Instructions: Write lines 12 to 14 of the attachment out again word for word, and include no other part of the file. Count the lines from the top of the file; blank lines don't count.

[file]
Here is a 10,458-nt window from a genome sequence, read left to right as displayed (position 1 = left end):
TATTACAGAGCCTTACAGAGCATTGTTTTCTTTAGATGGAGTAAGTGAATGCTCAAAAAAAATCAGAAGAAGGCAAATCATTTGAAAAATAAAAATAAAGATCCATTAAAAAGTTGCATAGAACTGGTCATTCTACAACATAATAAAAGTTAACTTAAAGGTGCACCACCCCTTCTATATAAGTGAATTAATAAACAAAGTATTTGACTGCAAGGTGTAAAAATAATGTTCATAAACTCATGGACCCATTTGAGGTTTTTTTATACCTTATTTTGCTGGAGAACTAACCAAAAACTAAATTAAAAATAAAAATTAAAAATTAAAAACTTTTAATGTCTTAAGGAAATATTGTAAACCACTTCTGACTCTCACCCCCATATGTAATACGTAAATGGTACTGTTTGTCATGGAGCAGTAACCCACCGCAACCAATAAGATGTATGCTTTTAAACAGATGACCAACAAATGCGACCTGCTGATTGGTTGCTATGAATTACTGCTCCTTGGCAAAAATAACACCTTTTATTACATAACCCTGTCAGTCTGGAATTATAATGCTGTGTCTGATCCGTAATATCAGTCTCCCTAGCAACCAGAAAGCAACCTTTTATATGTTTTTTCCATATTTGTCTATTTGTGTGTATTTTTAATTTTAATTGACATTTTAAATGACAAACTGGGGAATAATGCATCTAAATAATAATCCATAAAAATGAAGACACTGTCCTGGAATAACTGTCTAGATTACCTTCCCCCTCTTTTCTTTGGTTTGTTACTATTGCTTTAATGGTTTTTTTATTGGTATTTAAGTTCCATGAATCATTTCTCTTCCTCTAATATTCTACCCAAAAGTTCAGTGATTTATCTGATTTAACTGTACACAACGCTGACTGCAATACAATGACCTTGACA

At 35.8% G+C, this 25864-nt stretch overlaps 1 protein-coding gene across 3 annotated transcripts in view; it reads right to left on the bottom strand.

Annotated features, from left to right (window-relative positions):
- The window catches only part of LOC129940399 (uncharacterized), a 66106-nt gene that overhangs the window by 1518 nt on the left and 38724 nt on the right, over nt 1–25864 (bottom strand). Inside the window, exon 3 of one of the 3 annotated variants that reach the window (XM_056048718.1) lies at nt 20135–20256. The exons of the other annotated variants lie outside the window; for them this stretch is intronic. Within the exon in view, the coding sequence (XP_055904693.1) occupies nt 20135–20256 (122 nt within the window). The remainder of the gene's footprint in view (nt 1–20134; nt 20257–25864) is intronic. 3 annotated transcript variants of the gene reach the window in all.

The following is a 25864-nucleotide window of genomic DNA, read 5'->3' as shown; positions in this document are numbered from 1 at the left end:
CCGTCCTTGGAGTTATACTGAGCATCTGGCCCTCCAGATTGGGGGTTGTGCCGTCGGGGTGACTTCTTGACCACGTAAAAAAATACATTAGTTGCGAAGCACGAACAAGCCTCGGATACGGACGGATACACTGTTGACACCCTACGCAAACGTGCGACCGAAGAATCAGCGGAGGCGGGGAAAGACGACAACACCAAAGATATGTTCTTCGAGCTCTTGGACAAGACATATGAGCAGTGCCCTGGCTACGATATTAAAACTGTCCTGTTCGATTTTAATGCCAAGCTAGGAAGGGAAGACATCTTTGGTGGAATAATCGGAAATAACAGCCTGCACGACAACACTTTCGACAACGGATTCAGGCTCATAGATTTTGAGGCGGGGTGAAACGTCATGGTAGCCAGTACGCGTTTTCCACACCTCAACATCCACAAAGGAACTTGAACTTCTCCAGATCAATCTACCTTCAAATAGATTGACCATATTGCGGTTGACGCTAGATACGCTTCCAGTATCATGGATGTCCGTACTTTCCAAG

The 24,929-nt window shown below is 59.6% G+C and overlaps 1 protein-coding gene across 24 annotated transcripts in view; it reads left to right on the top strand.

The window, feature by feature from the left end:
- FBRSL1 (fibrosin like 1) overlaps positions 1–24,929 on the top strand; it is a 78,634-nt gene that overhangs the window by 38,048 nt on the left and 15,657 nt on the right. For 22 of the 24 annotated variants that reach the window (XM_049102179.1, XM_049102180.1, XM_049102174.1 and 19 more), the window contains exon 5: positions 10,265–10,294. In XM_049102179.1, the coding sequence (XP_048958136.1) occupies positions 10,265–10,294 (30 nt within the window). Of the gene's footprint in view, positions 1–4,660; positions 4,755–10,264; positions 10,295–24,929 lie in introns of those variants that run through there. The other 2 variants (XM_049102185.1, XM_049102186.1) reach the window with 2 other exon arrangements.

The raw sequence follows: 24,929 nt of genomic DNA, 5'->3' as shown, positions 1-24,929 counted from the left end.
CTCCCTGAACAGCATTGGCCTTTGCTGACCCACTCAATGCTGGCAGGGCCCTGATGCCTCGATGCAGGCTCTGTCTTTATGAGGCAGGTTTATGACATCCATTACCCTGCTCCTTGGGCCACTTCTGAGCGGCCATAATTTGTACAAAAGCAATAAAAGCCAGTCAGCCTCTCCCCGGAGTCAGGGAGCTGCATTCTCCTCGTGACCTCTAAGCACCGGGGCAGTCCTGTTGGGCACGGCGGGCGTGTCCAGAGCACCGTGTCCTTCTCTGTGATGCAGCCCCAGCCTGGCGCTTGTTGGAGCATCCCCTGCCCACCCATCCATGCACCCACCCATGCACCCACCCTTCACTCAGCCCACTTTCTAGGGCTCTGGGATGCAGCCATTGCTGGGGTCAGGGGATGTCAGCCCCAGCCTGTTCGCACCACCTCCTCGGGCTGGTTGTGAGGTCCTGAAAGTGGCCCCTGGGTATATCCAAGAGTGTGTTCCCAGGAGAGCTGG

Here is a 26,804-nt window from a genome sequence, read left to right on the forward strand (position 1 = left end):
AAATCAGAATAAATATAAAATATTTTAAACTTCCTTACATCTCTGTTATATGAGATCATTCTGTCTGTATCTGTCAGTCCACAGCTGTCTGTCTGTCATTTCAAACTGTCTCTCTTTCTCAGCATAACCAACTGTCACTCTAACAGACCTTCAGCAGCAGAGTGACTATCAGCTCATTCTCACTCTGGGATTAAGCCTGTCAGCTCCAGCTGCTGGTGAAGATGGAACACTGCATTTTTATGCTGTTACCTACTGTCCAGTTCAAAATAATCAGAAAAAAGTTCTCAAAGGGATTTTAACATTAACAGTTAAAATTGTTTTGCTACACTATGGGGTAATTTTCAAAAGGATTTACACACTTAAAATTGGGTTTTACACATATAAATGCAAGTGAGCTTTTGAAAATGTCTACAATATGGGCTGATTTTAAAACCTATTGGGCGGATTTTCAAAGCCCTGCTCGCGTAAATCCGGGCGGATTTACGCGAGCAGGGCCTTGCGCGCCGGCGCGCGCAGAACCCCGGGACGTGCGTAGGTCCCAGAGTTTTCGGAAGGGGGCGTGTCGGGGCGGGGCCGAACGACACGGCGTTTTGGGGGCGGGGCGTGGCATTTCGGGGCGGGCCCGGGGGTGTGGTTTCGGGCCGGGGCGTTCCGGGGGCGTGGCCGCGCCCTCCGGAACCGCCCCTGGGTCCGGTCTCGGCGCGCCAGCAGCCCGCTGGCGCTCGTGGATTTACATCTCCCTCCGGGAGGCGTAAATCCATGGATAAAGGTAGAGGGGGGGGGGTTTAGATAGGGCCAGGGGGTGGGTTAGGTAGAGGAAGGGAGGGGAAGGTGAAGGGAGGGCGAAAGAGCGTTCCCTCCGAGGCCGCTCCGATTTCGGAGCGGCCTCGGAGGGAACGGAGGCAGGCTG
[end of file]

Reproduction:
CTCCCTGAACAGCATTGGCCTTTGCTGACCCACTCAATGCTGGCAGGGCCCTGATGCCTCGATGCAGGCTCTGTCTTTATGAGGCAGGTTTATGACATCCATTACCCTGCTCCTTGGGCCACTTCTGAGCGGCCATAATTTGTACAAAAGCAATAAAAGCCAGTCAGCCTCTCCCCGGAGTCAGGGAGCTGCATTCTCCTCGTGACCTCTAAGCACCGGGGCAGTCCTGTTGGGCACGGCGGGCGTGTCCAGAGCACCGTGTCCTTCTCTGTGATGCAGCCCCAGCCTGGCGCTTGTTGGAGCATCCCCTGCCCACCCATCCATGCACCCACCCATGCACCCACCCTTCACTCAGCCCACTTTCTAGGGCTCTGGGATGCAGCCATTGCTGGGGTCAGGGGATGTCAGCCCCAGCCTGTTCGCACCACCTCCTCGGGCTGGTTGTGAGGTCCTGAAAGTGGCCCCTGGGTATATCCAAGAGTGTGTTCCCAGGAGAGCTGG

Here is a 26,804-nt window from a genome sequence, read left to right on the forward strand (position 1 = left end):
AAATCAGAATAAATATAAAATATTTTAAACTTCCTTACATCTCTGTTATATGAGATCATTCTGTCTGTATCTGTCAGTCCACAGCTGTCTGTCTGTCATTTCAAACTGTCTCTCTTTCTCAGCATAACCAACTGTCACTCTAACAGACCTTCAGCAGCAGAGTGACTATCAGCTCATTCTCACTCTGGGATTAAGCCTGTCAGCTCCAGCTGCTGGTGAAGATGGAACACTGCATTTTTATGCTGTTACCTACTGTCCAGTTCAAAATAATCAGAAAAAAGTTCTCAAAGGGATTTTAACATTAACAGTTAAAATTGTTTTGCTACACTATGGGGTAATTTTCAAAAGGATTTACACACTTAAAATTGGGTTTTACACATATAAATGCAAGTGAGCTTTTGAAAATGTCTACAATATGGGCTGATTTTAAAACCTATTGGGCGGATTTTCAAAGCCCTGCTCGCGTAAATCCGGGCGGATTTACGCGAGCAGGGCCTTGCGCGCCGGCGCGCGCAGAACCCCGGGACGTGCGTAGGTCCCAGAGTTTTCGGAAGGGGGCGTGTCGGGGCGGGGCCGAACGACACGGCGTTTTGGGGGCGGGGCGTGGCATTTCGGGGCGGGCCCGGGGGTGTGGTTTCGGGCCGGGGCGTTCCGGGGGCGTGGCCGCGCCCTCCGGAACCGCCCCTGGGTCCGGTCTCGGCGCGCCAGCAGCCCGCTGGCGCTCGTGGATTTACATCTCCCTCCGGGAGGCGTAAATCCATGGATAAAGGTAGAGGGGGGGGGGTTTAGATAGGGCCAGGGGGTGGGTTAGGTAGAGGAAGGGAGGGGAAGGTGAAGGGAGGGCGAAAGAGCGTTCCCTCCGAGGCCGCTCCGATTTCGGAGCGGCCTCGGAGGGAACGGAGGCAGGCTG